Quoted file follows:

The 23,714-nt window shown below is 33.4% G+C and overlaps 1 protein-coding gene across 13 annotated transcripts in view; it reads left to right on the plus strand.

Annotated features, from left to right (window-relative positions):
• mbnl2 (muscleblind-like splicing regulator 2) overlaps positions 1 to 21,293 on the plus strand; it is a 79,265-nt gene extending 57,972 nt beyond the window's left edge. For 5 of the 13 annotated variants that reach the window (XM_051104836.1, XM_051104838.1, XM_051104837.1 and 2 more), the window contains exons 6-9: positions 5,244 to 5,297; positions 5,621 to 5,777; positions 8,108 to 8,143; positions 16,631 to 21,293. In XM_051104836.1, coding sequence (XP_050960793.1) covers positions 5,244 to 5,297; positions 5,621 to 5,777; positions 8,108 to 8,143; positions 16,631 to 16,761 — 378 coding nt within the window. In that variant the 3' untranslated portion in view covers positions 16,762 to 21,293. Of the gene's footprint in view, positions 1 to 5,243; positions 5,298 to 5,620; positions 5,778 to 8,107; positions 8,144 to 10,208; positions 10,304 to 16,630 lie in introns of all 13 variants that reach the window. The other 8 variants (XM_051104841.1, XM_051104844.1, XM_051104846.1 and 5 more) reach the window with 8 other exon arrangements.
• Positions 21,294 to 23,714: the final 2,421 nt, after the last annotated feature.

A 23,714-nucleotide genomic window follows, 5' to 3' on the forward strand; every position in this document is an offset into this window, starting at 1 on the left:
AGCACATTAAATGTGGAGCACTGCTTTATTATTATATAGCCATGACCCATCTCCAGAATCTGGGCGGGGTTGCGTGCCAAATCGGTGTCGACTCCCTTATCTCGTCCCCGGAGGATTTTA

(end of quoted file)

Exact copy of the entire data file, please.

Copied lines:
The 23,714-nt window shown below is 33.4% G+C and overlaps 1 protein-coding gene across 13 annotated transcripts in view; it reads left to right on the plus strand.

Annotated features, from left to right (window-relative positions):
• mbnl2 (muscleblind-like splicing regulator 2) overlaps positions 1 to 21,293 on the plus strand; it is a 79,265-nt gene extending 57,972 nt beyond the window's left edge. For 5 of the 13 annotated variants that reach the window (XM_051104836.1, XM_051104838.1, XM_051104837.1 and 2 more), the window contains exons 6-9: positions 5,244 to 5,297; positions 5,621 to 5,777; positions 8,108 to 8,143; positions 16,631 to 21,293. In XM_051104836.1, coding sequence (XP_050960793.1) covers positions 5,244 to 5,297; positions 5,621 to 5,777; positions 8,108 to 8,143; positions 16,631 to 16,761 — 378 coding nt within the window. In that variant the 3' untranslated portion in view covers positions 16,762 to 21,293. Of the gene's footprint in view, positions 1 to 5,243; positions 5,298 to 5,620; positions 5,778 to 8,107; positions 8,144 to 10,208; positions 10,304 to 16,630 lie in introns of all 13 variants that reach the window. The other 8 variants (XM_051104841.1, XM_051104844.1, XM_051104846.1 and 5 more) reach the window with 8 other exon arrangements.
• Positions 21,294 to 23,714: the final 2,421 nt, after the last annotated feature.

A 23,714-nucleotide genomic window follows, 5' to 3' on the forward strand; every position in this document is an offset into this window, starting at 1 on the left:
AGCACATTAAATGTGGAGCACTGCTTTATTATTATATAGCCATGACCCATCTCCAGAATCTGGGCGGGGTTGCGTGCCAAATCGGTGTCGACTCCCTTATCTCGTCCCCGGAGGATTTTA